orange came from the red box.

28 / 34

Posterior Inference:
Example 2: Formalization

Let B ∈ {r , b} denote the selected box and F ∈ {a, o} the selected fruit.

p(B = r) = 4/10 p(B = b) = 6/10

p(F = a|B = r) = 1/4 p(F = o|B = r) = 3/4
p(F = a|B = b) = 3/4 p(F = o|B = b) = 1/4

We need to compute p(B = r |F = o), the probability that a picked up
orange came from the red box.

28 / 34

Posterior Inference:
Example 2: Solution

We simply use Bayes’ rule:

p(B = r |F = o) =
p(F = o|B = r)p(B = r)

p(F = o)

=
p(F = o|B = r)p(B = r)

p(F = o|B = r)p(B = r) + p(F = o|B = b)p(B = b)

=
2
3

and therefore p(B = b|F = o) = 1/3.

29 / 34

Posterior Inference:
Example 2: Solution

We simply use Bayes’ rule:

p(B = r |F = o) =
p(F = o|B = r)p(B = r)

p(F = o)

=
p(F = o|B = r)p(B = r)

p(F = o|B = r)p(B = r) + p(F = o|B = b)p(B = b)

=
2
3

and therefore p(B = b|F = o) = 1/3.

29 / 34

Posterior Inference:
Example 2: Solution

We simply use Bayes’ rule:

p(B = r |F = o) =
p(F = o|B = r)p(B = r)

p(F = o)

=
p(F = o|B = r)p(B = r)

p(F = o|B = r)p(B = r) + p(F = o|B = b)p(B = b)

=
2
3

and therefore p(B = b|F = o) = 1/3.

29 / 34

Posterior Inference:
Example 2: Solution

We simply use Bayes’ rule:

p(B = r |F = o) =
p(F = o|B = r)p(B = r)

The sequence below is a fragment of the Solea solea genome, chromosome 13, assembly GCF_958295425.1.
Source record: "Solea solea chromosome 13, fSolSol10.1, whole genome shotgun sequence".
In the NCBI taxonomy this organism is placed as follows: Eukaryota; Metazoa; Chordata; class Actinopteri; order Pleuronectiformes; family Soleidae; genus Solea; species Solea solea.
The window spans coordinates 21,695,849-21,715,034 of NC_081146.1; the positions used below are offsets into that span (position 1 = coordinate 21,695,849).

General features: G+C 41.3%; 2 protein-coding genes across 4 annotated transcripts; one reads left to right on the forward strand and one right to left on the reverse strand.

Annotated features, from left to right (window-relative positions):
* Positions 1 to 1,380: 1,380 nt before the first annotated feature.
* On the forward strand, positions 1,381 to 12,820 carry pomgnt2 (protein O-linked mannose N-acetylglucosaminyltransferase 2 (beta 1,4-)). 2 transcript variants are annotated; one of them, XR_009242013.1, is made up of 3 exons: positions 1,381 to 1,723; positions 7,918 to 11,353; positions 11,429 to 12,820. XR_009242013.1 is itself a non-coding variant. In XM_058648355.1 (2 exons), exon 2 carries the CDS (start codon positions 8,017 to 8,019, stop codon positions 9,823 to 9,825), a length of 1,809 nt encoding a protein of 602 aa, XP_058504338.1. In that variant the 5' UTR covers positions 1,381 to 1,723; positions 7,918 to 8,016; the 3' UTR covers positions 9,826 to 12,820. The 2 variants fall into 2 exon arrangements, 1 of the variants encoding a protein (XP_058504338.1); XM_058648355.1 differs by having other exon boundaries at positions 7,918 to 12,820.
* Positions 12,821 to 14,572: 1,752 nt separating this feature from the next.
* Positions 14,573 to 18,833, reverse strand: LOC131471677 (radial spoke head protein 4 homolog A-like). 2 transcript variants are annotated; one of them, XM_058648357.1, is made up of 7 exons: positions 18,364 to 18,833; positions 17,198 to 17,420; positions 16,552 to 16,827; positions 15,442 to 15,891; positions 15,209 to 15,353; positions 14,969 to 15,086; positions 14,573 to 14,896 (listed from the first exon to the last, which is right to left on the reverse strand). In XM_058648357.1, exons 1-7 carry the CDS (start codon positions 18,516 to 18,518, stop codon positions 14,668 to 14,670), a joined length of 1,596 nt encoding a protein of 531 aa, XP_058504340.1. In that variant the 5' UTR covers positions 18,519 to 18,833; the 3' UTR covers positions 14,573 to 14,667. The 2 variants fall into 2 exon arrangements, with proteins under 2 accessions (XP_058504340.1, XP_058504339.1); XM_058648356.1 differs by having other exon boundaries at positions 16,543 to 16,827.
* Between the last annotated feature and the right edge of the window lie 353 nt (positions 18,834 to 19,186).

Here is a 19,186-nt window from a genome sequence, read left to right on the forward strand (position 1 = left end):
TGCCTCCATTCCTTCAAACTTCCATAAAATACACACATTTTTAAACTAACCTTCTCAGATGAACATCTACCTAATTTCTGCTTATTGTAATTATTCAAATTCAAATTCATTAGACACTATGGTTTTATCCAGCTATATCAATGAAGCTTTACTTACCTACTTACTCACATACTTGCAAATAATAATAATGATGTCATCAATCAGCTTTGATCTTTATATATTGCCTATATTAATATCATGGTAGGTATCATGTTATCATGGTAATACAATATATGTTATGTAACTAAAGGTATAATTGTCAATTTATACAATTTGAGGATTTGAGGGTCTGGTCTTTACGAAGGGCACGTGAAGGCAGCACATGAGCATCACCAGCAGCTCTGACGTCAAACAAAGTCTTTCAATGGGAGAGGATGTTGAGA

p(F = o)

=
p(F = o|B = r)p(B = r)

p(F = o|B = r)p(B = r) + p(F = o|B = b)p(B = b)

=
2
3

and therefore p(B = b|F = o) = 1/3.

29 / 34

Posterior Inference:
Example 2: Solution

We simply use Bayes’ rule:

p(B = r |F = o) =
p(F = o|B = r)p(B = r)

p(F = o)

=
p(F = o|B = r)p(B = r)

p(F = o|B = r)p(B = r) + p(F = o|B = b)p(B = b)

=
2
3

and therefore p(B = b|F = o) = 1/3.

29 / 34

Posterior Inference:
Example 2: Interpretation of the Solution

If we hadn’t been told any information about the fruit picked, the blue
box is more likely to be selected than the red box

I A priori we have p(B = r) = 4/10 and p(B = b) = 6/10
Once we get new information that an orange has been picked, this
increases the probability of the selected box being the red one

I Because the red box contains more oranges than the blue box

In fact, the proportion of oranges is so much higher in the red box that
this is strong evidence that the orange came from it

I So after picking up the orange the red box is much more likely to have
been selected than the blue one

30 / 34

Posterior Inference:
Example 2: Interpretation of the Solution

If we hadn’t been told any information about the fruit picked, the blue
box is more likely to be selected than the red box

I A priori we have p(B = r) = 4/10 and p(B = b) = 6/10

Once we get new information that an orange has been picked, this
increases the probability of the selected box being the red one

I Because the red box contains more oranges than the blue box

In fact, the proportion of oranges is so much higher in the red box that
this is strong evidence that the orange came from it

I So after picking up the orange the red box is much more likely to have
been selected than the blue one

30 / 34

Posterior Inference:
Example 2: Interpretation of the Solution

If we hadn’t been told any information about the fruit picked, the blue
box is more likely to be selected than the red box

I A priori we have p(B = r) = 4/10 and p(B = b) = 6/10
Once we get new information that an orange has been picked, this
increases the probability of the selected box being the red one